Nearly six million people have registered for the Emirates ID card. But many residents don't know how it can benefit them.
Why you need your Emirates ID card and who will take it
Nearly six million people have registered for the Emirates ID card, at a rate of about 30,000 a day.
Last month alone, the Emirates Identity Authority (Eida) processed a million applications for new and renewed cards.
Dubai, the last emirate to require registration, has given residents until the end of the month to enrol or face fines.
But many residents do not know where they can use their ID cards, which store information including date of birth, nationality, marital status and mother's name.
Q: For which services can you use your Emirates ID only?
A: More than 150 government entities recognise the card as proof of identity. They include all ministries, Emirates Post and the UAE Red Crescent. Agencies in each emirate have also signed on to accept the card for services.
All seven emirates' municipalities accept the card for most services, and four - Abu Dhabi, Dubai, Ras Al Khaimah and Sharjah - accept it for court purposes. In Abu Dhabi, Dubai and Sharjah, the ID is also accepted by the electricity and water authorities.
Many hospitals, clinics and doctors accept the Emirates ID and a health insurance card, without further proof of identification.
Emiratis can use the card instead of a passport to go to Bahrain, Oman, Qatar and Kuwait.
The telecommunications company du says the card is acceptable for activating prepaid services. More identification is required for postpaid or TV services.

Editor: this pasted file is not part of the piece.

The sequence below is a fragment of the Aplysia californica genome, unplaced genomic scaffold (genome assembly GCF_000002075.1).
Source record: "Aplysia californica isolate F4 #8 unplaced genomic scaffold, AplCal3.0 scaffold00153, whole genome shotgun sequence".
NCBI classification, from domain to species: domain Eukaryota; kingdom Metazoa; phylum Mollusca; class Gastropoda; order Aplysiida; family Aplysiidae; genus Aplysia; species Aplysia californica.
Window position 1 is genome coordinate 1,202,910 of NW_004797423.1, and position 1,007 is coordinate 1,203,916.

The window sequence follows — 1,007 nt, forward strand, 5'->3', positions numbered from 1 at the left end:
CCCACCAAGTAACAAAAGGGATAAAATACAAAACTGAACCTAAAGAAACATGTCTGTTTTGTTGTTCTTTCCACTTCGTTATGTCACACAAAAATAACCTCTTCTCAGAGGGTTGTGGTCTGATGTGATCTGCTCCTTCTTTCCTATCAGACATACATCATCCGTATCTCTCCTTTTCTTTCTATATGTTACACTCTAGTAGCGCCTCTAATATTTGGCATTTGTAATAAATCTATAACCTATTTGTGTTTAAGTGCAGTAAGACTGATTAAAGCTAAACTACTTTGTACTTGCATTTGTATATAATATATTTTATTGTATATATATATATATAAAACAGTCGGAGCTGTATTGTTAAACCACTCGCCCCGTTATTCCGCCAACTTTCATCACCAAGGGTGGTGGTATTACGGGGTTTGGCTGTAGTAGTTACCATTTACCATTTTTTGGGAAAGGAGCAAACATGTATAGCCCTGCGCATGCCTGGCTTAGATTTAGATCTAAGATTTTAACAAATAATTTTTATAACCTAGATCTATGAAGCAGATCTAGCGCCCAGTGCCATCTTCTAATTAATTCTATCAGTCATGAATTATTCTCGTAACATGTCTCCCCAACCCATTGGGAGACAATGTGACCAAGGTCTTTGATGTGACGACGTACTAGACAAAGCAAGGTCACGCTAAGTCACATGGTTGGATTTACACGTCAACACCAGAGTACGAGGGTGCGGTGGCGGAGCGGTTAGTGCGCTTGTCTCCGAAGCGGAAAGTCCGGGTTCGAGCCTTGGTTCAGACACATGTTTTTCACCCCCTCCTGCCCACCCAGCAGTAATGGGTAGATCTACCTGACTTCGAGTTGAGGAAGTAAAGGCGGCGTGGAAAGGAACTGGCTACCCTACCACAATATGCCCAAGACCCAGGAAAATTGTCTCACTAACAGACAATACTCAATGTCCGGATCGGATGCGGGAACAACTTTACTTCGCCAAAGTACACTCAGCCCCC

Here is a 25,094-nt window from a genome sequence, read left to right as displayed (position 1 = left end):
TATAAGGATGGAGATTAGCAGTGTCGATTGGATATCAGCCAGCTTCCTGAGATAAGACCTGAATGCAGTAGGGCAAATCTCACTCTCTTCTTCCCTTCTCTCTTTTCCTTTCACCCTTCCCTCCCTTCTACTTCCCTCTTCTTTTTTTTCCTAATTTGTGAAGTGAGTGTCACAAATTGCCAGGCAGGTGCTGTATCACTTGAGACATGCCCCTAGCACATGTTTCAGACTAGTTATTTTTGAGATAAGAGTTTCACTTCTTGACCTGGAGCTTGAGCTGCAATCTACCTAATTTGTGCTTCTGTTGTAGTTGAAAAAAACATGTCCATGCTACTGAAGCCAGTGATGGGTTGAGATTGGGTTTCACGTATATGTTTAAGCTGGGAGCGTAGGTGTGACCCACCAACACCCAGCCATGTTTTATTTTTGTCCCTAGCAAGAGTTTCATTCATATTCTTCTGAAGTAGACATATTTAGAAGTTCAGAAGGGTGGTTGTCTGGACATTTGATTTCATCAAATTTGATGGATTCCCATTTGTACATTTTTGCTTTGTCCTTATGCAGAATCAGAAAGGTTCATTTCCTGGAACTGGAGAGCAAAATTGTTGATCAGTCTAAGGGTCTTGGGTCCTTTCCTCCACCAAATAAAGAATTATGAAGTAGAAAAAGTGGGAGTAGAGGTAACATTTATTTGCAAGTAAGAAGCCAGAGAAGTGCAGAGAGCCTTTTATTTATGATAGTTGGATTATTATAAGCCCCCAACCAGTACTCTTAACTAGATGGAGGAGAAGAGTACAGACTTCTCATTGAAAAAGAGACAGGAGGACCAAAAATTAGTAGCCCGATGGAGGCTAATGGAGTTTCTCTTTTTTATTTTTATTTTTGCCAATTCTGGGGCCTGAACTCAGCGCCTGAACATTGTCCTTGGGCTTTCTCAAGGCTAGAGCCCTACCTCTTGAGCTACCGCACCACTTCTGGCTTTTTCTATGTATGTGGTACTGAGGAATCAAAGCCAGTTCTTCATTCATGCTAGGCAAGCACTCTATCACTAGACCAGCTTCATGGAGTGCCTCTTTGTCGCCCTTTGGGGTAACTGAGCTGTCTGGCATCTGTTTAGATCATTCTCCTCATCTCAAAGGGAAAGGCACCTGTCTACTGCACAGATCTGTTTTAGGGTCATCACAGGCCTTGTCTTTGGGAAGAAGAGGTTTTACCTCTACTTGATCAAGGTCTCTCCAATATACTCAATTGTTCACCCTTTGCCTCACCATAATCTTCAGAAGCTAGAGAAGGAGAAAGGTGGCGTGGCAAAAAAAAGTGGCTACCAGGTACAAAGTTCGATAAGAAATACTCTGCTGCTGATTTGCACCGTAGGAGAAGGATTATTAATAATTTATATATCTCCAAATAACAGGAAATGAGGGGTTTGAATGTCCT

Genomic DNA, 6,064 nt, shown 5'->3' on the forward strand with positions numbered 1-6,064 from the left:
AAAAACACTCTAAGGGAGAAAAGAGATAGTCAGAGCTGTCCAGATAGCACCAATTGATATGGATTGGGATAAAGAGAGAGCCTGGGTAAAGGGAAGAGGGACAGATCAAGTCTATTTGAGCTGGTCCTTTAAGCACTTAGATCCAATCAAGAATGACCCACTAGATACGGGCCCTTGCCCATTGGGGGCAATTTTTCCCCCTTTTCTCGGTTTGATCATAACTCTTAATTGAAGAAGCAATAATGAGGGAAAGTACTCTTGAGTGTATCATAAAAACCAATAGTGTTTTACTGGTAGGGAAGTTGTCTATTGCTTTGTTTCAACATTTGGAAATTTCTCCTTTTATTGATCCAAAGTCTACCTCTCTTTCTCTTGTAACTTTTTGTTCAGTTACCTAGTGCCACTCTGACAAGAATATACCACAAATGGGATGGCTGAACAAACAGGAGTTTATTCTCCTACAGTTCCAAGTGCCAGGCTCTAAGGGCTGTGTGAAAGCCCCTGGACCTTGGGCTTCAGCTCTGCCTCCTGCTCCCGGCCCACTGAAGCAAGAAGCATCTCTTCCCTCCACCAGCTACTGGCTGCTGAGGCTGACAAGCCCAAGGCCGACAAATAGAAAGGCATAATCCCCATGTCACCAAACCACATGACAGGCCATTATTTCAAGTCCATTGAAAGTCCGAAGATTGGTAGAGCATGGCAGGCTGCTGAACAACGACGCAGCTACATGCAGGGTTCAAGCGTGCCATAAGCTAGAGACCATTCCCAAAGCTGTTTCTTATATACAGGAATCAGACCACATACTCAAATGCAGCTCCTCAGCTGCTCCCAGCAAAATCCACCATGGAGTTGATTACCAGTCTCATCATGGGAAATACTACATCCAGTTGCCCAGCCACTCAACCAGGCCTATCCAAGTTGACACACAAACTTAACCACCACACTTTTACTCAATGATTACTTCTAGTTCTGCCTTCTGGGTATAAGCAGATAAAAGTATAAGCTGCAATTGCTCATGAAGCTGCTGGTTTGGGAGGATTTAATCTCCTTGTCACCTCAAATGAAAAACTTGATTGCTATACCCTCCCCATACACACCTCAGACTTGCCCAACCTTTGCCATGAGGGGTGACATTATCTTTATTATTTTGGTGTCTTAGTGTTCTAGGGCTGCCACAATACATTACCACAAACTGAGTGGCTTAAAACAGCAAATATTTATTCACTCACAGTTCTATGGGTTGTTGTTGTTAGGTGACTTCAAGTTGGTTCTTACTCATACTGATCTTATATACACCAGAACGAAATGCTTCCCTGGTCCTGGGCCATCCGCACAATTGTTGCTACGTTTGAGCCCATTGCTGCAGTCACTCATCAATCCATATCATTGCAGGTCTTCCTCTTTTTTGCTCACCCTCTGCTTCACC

Etisalat has not announced plans for accepting the cards, but agreed this year to explore the possibility of making a digital version of it accessible on mobile phones.
Many Etisalat kiosks accept the Emirates ID in lieu of a passport for identification. The card is compulsory for all traffic-department transactions, such as obtaining or renewing a licence or registering a car, in a move announced by the authority late last year.
Q: When is your ID not enough?
A: Although Eida has asked Emirati banks to accept the Emirates ID, the Central Bank still requires passport and visa copies, and a letter or salary certificate from employers.
"I have tried to open a bank account using the Emirates ID but none of them accepted it," said one resident, Maher Al Jendasi. "They said they need the passport as proof of identity."
A customer-service representative at HSBC said international banks may also require more ID.
Car-hire companies still need Emiratis and expatriates to produce passports and driving licences.
Buying or leasing property usually requires a passport and visa copy, although some residents said leasing agents accepted an Emirates ID in its place.
Q: Who needs an Emirates ID? What happens if you do not have one?
A: Eida has set a target to have all Emiratis enrolled with the authority by the end of next year. All expatriates, including children, are required to have the card. The deadline for enrolment has passed everywhere but Dubai. For Dubai residents under the age of 15, the deadline in the end of October.
Residents whose visas expire this year can apply for the ID when the visa ends.
Those who do not register with the authority risk a fine of Dh20 a day, up to Dh1,000.
Fines will also be imposed on residents who do not renew the cards within 30 days of expiry or delay reporting data changes more than 30 days after the change occurs.